We don’t advise using the blade of a Fillet knife on hard or unyielding ingredients like winter squash or nuts, as this will bend and possibly break the thin blade.
Boneless and processed meats
Need to slice processed meats like hotdogs or soft specialty meat products like brawn? A Fillet knife would do this job well.
If the meat concerned is soft, boneless, and not full of tough muscle fiber, a Fillet knife is appropriate to use.
Decorative work and garnishes
A surprising use of the Fillet knife is its skill in creating fine and intricate garnishes or food art for display. This is particularly useful in catering, hospitality, or banqueting services.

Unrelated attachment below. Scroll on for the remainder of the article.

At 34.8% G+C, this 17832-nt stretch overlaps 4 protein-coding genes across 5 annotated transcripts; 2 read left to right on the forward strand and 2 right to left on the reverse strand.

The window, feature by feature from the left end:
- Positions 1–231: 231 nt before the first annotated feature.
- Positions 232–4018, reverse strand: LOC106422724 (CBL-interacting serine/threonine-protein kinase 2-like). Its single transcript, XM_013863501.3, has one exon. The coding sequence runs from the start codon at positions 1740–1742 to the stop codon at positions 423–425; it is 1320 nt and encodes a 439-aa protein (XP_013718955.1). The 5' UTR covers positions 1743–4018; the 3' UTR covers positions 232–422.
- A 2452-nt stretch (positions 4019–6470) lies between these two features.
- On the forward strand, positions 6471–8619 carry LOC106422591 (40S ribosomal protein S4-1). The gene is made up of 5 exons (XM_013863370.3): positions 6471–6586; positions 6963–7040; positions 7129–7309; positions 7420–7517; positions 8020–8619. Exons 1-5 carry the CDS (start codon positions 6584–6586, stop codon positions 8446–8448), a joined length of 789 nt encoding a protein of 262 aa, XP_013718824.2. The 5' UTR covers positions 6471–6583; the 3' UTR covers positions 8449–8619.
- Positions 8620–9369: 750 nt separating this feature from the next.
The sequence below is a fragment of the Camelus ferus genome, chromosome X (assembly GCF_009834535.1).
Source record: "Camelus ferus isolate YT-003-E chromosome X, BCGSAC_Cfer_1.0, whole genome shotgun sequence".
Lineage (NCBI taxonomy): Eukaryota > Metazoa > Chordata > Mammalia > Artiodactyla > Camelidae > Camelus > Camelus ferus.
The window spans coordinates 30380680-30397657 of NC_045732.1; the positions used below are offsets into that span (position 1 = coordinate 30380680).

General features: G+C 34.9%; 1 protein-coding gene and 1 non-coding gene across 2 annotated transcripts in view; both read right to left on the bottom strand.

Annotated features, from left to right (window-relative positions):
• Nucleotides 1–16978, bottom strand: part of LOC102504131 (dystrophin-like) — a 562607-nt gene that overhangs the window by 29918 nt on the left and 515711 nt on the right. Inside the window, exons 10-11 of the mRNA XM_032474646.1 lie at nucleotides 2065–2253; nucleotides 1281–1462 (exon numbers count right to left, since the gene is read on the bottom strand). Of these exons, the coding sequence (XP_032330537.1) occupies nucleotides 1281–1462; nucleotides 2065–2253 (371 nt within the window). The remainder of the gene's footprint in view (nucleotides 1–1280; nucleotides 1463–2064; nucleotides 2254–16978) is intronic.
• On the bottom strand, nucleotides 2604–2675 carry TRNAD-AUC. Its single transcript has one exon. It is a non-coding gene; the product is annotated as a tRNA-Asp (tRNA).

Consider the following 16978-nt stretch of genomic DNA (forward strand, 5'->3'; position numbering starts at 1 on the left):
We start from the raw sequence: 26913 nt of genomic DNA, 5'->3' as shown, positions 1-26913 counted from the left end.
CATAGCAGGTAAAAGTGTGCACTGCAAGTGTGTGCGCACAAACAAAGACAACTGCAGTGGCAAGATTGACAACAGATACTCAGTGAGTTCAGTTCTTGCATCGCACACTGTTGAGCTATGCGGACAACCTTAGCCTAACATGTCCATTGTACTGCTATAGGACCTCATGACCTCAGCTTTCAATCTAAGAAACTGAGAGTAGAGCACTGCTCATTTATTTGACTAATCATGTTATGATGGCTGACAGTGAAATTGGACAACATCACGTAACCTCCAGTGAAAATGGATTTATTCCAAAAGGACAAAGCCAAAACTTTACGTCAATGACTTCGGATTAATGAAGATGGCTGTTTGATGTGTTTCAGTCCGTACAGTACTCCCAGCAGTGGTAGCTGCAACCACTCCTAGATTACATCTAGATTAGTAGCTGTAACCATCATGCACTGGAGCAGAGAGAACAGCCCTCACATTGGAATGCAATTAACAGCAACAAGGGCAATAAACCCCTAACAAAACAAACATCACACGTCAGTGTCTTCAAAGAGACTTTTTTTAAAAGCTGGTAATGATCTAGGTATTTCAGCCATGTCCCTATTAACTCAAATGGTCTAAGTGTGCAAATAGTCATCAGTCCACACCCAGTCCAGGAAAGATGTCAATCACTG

As long as the ingredient concerned isn’t too hard, a Fillet knife can be used to form and shape it into something decorative.
The fillet knife and the boning knife compared
It’s common to get confused between Fillet knives and Boning knives because they do look quite similar and often end up placed side by side in the knife block.
Both knives do essential kitchen work, but they are certainly NOT the same thing at all.
Let’s look at them side by side to see how they stack up!
- Purpose: A Fillet knife is used for processing a whole fish and separating out the fillets. These fillets can then be cut down further or served whole. A Boning knife is used for separating animal meat from the bone. Although both knives have other uses, these are their main purposes and what they were designed to do.